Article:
Thank goodness John Brown watches public diplomacy constantly, so I can relax once in awhile. He forwards an interesting quote by James K. Glassman, whom President Bush has nominated to replace Karen Hughes as America’s chief civilian PD officer.
Although Glassman has professed to be a libertarian and is a fellow at the American Enterprise Institute, he freelances as both an optimist—he’s the guy who wrote Dow 36,000—and worse for PD purposes, a triumphalist, as the quote Brown forwarded demonstrates.
Written in April 2003, in the flush of an apparent U.S. victory in Iraq, it is about one parking space away from ugly:
... The anti-war protesters remain clueless. They're still planning their marches.
Instead, they should be apologizing.
Before the war, they told us that 500,000 Iraqis would be killed in Dresden-like bombing, that we would precipitate an eco-catastrophe by pushing Saddam to set fire to his oil wells, that millions of people would flee the country, that thousands of our own troops would be killed, that the Arab "street" would rise up, that terrorist attacks would resume ferociously on our homeland, that Iraqis would tenaciously resist our colonization of their land, that we would become bogged down in urban warfare, and on and on.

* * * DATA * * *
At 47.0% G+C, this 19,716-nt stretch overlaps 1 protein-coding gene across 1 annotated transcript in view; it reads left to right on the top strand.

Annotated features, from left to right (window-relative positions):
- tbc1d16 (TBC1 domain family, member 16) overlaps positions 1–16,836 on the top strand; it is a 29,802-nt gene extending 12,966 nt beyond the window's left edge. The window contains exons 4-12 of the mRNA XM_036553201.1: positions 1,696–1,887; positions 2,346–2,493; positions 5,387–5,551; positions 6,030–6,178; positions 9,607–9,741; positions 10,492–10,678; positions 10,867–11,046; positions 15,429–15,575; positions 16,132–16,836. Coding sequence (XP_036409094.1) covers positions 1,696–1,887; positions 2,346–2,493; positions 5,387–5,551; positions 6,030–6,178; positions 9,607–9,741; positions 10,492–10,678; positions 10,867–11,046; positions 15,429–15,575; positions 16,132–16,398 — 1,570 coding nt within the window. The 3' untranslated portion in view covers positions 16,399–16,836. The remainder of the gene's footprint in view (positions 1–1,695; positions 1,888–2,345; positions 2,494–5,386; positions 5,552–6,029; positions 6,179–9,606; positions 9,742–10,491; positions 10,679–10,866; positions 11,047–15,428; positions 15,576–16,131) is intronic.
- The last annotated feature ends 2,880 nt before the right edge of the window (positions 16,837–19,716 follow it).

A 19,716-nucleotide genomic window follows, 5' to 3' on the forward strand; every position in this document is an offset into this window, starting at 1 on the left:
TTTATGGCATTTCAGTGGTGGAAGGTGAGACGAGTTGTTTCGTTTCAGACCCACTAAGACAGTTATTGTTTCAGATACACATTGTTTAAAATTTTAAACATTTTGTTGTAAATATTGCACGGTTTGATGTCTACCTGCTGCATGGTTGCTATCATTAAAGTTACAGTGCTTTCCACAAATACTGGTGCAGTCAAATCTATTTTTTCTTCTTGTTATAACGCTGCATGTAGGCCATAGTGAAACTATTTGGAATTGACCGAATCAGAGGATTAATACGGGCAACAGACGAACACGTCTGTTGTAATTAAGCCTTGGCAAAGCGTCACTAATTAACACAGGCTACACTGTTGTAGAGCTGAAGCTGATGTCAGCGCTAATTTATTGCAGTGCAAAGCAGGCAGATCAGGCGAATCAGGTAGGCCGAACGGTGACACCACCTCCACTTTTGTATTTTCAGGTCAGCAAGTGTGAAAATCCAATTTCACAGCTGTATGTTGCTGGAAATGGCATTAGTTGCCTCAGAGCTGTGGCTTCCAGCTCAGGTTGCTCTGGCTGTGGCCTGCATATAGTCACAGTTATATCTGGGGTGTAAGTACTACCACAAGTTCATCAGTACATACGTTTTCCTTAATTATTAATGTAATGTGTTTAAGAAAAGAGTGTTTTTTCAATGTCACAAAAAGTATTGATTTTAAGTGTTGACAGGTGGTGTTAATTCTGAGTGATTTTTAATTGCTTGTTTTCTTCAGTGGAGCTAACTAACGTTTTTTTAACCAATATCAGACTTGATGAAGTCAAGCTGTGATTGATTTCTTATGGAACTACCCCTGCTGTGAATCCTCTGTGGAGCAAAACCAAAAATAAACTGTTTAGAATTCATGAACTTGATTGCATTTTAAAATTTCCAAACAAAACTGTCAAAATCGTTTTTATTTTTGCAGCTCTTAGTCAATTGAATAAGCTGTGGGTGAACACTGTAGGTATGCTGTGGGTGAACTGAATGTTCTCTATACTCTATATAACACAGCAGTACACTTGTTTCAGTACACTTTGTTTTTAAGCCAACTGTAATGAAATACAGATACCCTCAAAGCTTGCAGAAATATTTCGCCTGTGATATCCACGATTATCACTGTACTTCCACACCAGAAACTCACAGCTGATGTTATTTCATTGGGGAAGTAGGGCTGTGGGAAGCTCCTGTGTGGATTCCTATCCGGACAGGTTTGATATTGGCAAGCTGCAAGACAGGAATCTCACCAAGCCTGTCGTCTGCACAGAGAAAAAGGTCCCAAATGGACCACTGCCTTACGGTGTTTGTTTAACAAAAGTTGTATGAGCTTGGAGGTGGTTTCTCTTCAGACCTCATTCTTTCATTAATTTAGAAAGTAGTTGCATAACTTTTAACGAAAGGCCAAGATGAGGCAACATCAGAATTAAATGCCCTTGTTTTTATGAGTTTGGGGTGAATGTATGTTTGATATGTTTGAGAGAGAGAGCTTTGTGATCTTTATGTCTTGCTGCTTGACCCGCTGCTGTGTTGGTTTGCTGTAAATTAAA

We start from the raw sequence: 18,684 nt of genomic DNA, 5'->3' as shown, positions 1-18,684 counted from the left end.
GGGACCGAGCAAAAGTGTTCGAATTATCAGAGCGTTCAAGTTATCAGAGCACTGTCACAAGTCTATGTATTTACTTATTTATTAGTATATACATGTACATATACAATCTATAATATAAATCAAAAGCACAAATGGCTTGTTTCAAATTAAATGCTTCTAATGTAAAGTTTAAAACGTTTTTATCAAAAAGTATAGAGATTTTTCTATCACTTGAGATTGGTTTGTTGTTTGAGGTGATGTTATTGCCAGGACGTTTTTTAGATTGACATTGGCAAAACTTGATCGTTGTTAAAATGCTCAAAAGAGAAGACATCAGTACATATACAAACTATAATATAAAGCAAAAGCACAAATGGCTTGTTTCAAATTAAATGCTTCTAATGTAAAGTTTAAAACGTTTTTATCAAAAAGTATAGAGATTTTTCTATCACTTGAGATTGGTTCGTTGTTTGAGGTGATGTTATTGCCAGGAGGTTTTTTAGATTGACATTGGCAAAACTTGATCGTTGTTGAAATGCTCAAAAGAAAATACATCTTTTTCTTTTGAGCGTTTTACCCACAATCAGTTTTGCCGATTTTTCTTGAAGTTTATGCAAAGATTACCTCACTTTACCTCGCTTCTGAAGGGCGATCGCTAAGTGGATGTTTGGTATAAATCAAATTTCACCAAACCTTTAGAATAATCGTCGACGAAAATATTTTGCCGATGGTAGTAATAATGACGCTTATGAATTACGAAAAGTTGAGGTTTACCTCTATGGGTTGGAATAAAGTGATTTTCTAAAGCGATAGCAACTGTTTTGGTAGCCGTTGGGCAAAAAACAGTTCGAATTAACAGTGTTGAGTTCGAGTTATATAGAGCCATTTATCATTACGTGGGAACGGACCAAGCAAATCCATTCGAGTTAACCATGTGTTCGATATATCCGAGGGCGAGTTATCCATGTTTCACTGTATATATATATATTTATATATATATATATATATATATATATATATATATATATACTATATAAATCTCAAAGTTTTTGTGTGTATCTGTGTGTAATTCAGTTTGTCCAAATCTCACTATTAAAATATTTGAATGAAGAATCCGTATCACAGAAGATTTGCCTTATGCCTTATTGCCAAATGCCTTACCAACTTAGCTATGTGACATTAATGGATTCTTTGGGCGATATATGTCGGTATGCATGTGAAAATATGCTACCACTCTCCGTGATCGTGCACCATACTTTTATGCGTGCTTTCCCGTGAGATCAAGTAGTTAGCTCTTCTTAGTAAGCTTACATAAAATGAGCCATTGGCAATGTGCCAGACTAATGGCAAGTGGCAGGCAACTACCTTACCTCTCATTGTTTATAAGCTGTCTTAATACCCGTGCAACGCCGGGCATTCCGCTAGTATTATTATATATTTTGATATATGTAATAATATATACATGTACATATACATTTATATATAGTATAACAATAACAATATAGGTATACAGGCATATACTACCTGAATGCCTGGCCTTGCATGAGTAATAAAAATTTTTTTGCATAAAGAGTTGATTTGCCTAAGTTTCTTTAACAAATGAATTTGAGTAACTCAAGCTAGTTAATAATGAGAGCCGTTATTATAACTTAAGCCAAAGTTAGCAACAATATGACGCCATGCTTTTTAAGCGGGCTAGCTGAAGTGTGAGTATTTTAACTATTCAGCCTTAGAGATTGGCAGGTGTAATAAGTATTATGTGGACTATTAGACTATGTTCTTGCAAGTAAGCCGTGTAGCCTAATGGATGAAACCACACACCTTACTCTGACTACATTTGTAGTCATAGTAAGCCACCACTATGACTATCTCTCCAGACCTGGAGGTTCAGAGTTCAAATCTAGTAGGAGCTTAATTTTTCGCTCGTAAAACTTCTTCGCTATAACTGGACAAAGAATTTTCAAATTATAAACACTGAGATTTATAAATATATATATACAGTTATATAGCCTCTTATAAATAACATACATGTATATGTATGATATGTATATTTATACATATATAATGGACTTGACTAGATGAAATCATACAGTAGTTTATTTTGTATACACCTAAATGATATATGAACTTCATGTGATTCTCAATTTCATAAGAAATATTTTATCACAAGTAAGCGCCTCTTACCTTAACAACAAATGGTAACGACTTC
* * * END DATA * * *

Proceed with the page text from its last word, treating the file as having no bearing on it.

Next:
In fact, none of that has happened. It has been a war unmatched in history, with relatively few civilian and allied casualties and the prime objectives - control of the capital and the destruction of Saddam's regime - achieved in only a few weeks.
Conscientious opponents of the war should say they were wrong, wrong, wrong - on all counts. Certainly, if there had been failures, they would have condemned Bush administration officials and supporters of the war.
It’s tough when you meet your prime objectives splendidly but those niggling little secondary objectives refuse to budge. Here’s the end of Glassman’s original, written for Capitalism magazine:
And, as for supporters: no, it is not over yet, but a little celebration, even gloating, is in order.
It took political courage to tell the Security Council, the French, the Germans, the Russians, that inspections were a dead end. And it took personal courage for our troops to carry the battle 500 miles to the heart of the capital of fear and mass destruction.
Maybe it's time for a different kind of Stop the War parade in Washington - a victory march.
Unfortunately, it’s never time for gloating in public diplomacy. It’s never time for sweeping pronouncements about the future; that’s the president’s job, if anyone’s. It’s never time for up-with-the-war pronouncements that discount the idea of things going wrong.
And there’s no need to find a chair at State for someone who only sat down at the Broadcasting Board of Governors in August.